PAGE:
Last week, I was at Windy Gap, a Young Life camp in the mountains of North Carolina. My excitement about what Young Life is doing around the world continues to grow. The more staff I meet, the more impressed I am with their vision, passion and commitment to reach every kid with the good news that they are deeply loved by Jesus.
As I got to observe and participate in the ministry that was going on last week, one thing stood out to me more than any other:
A dad has tremendous power to bless or break his children.
That’s not a new idea, I know, but as I listened to the stories of staff or campers, the common denominator in almost every wounded soul was the damage done by a dad.
Dad was abusive.
Dad abandoned the family.
Dad was an alcoholic.
And the effects on those telling their stories were tremendous. Often, girls sought validation and love by giving themselves sexually to guys. It didn’t work, of course. It only led to more rejection and feelings of worthlessness. But they were trying to fill a hole in their hearts created by their dads.
This does not diminish the power and influence of a mom. Personally, I believe being a mom is the hardest job in the world, but as I listened to story after story of broken lives, it was dad who was at the center of the problem.
We arrived at Windy Gap on Sunday, June 24th. That would have been my dad’s 80th birthday. He was a good man. A very good man. Especially considering what he experienced from his own father.
I never really knew my dad’s father. He died when I was very young. I do have a vague memory though of him chasing me with a stick. A stick with a nail in it. Maybe he thought it was funny. As a toddler, I’m pretty sure I wasn’t laughing.
My dad once described his father as a “mean man.” That sums it up pretty well, I guess.
My dad was anything but mean though. He was loving, kind, generous and encouraging. And the older he got, the more those qualities grew.
One of my favorite memories is my dad driving five hours to see me play a football game at Cornell and then driving us both five hours back to New Jersey so I could spend a weekend at home. We probably arrived home at 3:00 a.m. He drove the whole way and never complained a bit.
No man is perfect, including my dad. He made mistakes. There are things I wish he’d done differently. But I feel very blessed to have been his son. He could have easily followed in the footsteps of his father. He could have verbally abused me. He could have disowned me like his father did to him. But he didn’t. He stood in the gap between generations and chose to change history.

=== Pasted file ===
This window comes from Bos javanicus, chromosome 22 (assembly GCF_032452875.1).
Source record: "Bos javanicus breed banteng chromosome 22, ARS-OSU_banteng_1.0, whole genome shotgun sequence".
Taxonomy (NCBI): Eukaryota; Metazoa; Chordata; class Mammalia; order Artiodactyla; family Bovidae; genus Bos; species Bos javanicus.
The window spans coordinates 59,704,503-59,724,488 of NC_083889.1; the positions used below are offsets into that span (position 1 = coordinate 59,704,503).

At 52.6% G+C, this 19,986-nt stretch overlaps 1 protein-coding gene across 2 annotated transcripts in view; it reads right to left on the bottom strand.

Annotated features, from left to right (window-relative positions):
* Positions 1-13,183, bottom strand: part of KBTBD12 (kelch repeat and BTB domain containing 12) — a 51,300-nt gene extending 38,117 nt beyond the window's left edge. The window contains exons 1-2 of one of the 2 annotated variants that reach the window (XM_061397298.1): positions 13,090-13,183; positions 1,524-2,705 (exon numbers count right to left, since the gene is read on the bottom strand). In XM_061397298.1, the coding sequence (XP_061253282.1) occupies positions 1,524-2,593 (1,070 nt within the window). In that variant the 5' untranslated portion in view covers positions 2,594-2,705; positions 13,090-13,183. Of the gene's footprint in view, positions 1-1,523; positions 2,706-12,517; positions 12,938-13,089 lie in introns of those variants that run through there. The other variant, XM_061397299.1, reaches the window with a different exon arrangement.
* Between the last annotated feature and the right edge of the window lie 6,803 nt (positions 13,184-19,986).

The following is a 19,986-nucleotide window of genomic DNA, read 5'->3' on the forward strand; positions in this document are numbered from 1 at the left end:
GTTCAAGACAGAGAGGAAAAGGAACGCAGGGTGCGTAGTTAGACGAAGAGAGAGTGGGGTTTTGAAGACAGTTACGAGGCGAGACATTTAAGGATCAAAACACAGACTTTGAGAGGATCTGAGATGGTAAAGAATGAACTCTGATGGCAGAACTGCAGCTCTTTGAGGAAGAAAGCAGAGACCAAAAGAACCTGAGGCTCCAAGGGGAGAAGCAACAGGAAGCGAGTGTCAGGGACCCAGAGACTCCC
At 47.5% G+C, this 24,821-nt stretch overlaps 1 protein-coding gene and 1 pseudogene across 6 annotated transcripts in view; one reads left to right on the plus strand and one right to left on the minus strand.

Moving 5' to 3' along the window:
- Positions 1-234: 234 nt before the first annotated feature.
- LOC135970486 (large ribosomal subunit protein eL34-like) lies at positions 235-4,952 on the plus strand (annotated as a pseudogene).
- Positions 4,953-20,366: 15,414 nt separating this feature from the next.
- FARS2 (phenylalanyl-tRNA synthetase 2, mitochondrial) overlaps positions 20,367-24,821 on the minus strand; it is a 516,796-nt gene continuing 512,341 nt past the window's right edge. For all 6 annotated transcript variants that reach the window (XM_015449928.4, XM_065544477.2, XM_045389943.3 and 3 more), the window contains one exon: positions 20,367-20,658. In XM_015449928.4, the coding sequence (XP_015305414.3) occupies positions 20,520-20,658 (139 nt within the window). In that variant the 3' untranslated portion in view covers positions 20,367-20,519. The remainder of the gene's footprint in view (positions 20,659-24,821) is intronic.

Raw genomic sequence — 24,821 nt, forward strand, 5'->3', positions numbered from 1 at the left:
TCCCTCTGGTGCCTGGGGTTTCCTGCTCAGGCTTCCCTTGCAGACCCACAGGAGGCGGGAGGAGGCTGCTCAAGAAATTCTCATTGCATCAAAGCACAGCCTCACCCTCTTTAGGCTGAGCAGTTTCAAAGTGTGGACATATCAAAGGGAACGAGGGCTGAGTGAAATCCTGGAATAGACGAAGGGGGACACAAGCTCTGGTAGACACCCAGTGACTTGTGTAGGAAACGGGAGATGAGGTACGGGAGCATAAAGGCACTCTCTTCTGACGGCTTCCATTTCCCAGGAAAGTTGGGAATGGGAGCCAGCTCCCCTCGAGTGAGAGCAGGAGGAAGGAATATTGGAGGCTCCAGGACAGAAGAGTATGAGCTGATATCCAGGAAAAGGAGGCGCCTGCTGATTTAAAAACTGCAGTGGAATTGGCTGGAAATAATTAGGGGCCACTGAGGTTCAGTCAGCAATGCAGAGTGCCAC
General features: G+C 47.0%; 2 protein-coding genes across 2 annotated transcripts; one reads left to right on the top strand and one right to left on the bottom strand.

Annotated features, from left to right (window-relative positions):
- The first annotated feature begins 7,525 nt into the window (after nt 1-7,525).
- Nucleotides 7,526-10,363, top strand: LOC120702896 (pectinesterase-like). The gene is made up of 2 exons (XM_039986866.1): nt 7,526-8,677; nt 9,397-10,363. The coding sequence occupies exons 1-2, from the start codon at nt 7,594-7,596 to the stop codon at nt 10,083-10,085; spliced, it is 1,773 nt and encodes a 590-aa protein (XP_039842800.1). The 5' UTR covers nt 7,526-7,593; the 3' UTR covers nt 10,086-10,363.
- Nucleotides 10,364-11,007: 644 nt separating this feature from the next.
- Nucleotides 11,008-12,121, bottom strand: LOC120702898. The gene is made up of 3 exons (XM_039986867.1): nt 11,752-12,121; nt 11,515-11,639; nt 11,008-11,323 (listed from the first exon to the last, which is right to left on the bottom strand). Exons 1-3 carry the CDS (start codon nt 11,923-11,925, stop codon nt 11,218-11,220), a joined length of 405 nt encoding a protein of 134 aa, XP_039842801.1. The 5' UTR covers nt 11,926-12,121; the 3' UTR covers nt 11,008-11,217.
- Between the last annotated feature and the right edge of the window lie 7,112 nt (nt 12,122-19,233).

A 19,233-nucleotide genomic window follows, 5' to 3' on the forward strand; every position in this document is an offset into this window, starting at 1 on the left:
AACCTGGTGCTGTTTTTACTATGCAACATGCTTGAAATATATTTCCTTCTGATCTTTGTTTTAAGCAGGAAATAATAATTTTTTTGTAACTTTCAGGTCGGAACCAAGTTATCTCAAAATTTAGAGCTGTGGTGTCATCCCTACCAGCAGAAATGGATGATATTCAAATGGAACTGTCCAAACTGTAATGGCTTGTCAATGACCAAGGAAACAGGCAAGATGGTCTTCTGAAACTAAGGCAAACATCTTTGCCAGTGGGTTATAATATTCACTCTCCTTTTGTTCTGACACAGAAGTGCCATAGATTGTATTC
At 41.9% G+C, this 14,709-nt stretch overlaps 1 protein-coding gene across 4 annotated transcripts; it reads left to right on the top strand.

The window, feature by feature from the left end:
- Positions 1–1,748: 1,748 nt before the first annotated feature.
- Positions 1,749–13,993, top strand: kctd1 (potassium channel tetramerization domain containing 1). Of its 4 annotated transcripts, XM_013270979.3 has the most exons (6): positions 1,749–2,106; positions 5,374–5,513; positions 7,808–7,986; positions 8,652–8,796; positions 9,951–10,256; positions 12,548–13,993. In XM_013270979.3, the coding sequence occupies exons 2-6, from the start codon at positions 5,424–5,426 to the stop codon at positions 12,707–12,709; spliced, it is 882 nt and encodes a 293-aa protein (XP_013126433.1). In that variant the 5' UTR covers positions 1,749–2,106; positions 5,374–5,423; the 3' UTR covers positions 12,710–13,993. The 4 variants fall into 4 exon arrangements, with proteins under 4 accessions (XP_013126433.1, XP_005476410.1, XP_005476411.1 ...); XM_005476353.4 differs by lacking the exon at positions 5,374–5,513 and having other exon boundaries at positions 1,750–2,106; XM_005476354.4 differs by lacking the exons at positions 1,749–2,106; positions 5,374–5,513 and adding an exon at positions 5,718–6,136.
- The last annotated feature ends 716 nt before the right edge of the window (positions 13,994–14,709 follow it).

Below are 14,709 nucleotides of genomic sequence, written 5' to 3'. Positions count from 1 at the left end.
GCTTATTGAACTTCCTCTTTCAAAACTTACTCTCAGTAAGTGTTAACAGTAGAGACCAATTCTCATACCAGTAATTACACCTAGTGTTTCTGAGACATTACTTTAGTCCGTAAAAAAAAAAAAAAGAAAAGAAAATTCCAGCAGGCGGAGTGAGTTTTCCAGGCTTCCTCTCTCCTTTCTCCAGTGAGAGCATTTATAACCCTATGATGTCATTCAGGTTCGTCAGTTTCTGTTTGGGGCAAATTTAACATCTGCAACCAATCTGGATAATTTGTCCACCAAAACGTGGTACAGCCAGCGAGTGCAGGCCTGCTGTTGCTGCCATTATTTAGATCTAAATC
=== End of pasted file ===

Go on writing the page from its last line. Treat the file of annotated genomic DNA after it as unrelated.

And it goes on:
I imagine that my dad’s father didn’t have a very good father either. I imagine my great-grandfather was probably a “mean man” as well. So my grandfather was only passing on what was modeled for him. It doesn’t excuse his behavior, but it at least explains it.
My dad stood in the gap and changed history. He could have continued the legacy of meanness. But he didn’t. He changed history. He refused to let his past define him. He chose a better path. A better life. For himself. And his family.
It changed my life. And the lives of my children. My dad’s words and actions live on.
He’s been dead now for over seven years, but his influence isn’t dead. My grandchildren, whom I don’t yet have, will never know my dad, but they will be blessed by his life. Because I was. And because my children have been.
If you’re a dad, or hope to be one, you need to know the tremendous power you have in the lives of your children. You have the power to bless them or break them. I saw it all so clearly last week.
If you’ve been wounded by your father, I feel for you. I know your wounds and your pain are real. As a result, you may be angry or depressed or dealing with feelings of insecurity or loneliness or low self-worth. Don’t struggle alone. Talk to a trusted friend or counselor. Process the hurt and the pain. Don’t stay wounded.
It’s possible to move forward and experience the love and acceptance our earthly father’s couldn’t give. God is able to heal our wounds. It won’t happen overnight, but it can happen, if we will walk with God, trust Him and believe that what He says is true, not what an earthly father said or did to us.
One last word to father’s–your every word and action is making a lasting mark on your children. Teasing your daughter about her weight isn’t funny. Ignoring your wife sends a terrible message to your children about marriage. Pressuring your son to play a sport he hates is slowly killing him. Watching porn after the kids have gone to bed isn’t really a secret. They know.
Which dad are you going to be?
The selfish ones I heard about last week who abused and abandoned their children?
Or are you going to be a dad who stands in the gap and changes history by being a blessing to your wife and children?
Jesus said, “I am the vine; you are the branches. If a man remains in me and I in him, he will bear much fruit; apart from me you can do nothing.” John 15:4